On the pub’s website, it has information about a beer blog, tasting notes for its winter ales and information about a London Ale Trail. It looked like the perfect place to sample some British beers and have a nice lunch with friends and family. (And possibly write a column on my experience there.)

My high expectations for the afternoon were deflated very quickly.

Three of the six of us drank beer. One person knew exactly what he wanted. The other two needed some help—one was interested in a light, easy drinking beer, while the other wanted a dark style beer. Our waiter had no suggestions (other than a Carling) and couldn’t provide a beer list explaining that because the beers change daily, the pub did not have one.

(A chalkboard with what beers were on tap would have been a simple and easy solution for that.) “Ok, can you name some of the beers you have then?” We were met with a blank stare and a Guinness was ordered by default. I also would have had a beer, but without someone being able to tell me what the options were, I was put off and went with a soft drink.
Drinks aside, our food didn’t come out at the same time and when it finally did all come out (after about a 40-minute wait) it was cold.

Our waiter never came back to the table to check on us, no condiments were brought and an extra plate was forgotten along with a side order. You get the idea.

Words with the manager resulted in our drinks being taken off the bill and a fresh, hot bowl of fries. Later she would also take off one of our meals—reluctantly. Offering a simple “I’m sorry” and walking away with very little concern that customers were unhappy with the service.  

There is more to this story, but I realize this has become a bit of a rant. However, hopefully it’s one that can be learned from.

Here are a few tips.

Tip 1: Educate your staff on the drinks that your establishment has available and teach them how to make diners feel comfortable asking for a beer, in this case, that they may not know the name of. How? Make the wait staff experts in different beer styles and teach them how to pass that knowledge to the customer.

Tip 2: Learn how to upsell. Take a familiar beer and compare it to one at a higher price point to drive additional revenue.

Tip 3: A positive attitude can go a long way. Oh, and the customer is always right.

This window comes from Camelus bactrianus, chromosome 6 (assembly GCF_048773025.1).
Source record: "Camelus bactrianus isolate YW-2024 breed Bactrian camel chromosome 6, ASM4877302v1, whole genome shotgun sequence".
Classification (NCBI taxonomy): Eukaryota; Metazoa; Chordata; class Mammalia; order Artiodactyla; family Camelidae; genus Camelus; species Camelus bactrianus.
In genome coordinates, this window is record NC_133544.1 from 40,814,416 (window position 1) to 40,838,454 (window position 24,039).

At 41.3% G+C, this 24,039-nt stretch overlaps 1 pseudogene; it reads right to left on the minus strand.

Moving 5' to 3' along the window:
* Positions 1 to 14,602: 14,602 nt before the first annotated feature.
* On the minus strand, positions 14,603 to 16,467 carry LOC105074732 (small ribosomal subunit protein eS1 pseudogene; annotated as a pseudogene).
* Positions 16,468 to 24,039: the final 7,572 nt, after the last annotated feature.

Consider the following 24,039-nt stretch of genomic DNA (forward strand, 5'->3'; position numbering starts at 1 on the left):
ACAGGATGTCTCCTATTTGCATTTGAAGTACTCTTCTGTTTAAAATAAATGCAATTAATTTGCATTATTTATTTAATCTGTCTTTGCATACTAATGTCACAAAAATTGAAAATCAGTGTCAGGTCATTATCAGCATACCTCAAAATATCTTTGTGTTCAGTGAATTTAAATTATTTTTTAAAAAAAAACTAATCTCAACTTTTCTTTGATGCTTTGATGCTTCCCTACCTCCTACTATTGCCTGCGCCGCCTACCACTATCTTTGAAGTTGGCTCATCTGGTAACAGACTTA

Hunting for the Northern Lights and Discovering Local Beer

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Category: General Blogs  |  Tags: beer

Skál! That’s how you say “cheers” in Iceland. But think of how a Viking would say it—that should be the delivery.


Over pints of Ölgeroin’s most popular beer, Engils Gull, two Scots, two Americans, an Australian and a Londoner learned that beer wasn’t legalized in Iceland until 1989. Yes, 1989.

One of the largest and oldest companies in Iceland, Ölgeroin (which means brewery in Icelandic) was founded in 1913 and today not only produces beer, but a number of other drink and food items.

I spent six days in Reykjavik, Iceland, last month with the main goal of seeing the Northern Lights. Mission accomplished on the last night of the trip—it was worth the wait.

In the meantime, the country has so much to offer in and around its capital city. Among them was the brewery tour at Ölgeroin Egill Skallagrímsson.

It turns out that Iceland also went through a Prohibition era of sorts that lasted 73 years. Our guide relayed that the people of Iceland voted in 1908 to ban all alcohol. The ban however, didn’t go into effect until the beginning of 1915.

Don’t think “Boardwalk Empire” though with underground bars and clubs and an Al Capone-type figure leading a squad of bootleggers. It wasn’t exactly like that in Iceland.

There was a partial repeal of the ban in 1933 when the country was threatened by Spain with a trade ultimatum. If Iceland didn’t begin importing Spanish wine, the Spanish would stop buying Iceland fish—the country’s largest export. So wine was allowed.

In 1935, the production of liquors was permitted and that was the first occasion where Iceland’s national drink called Brennivin, a schnapps-like spirit distilled from potatoes with 40 percent alcohol, became available.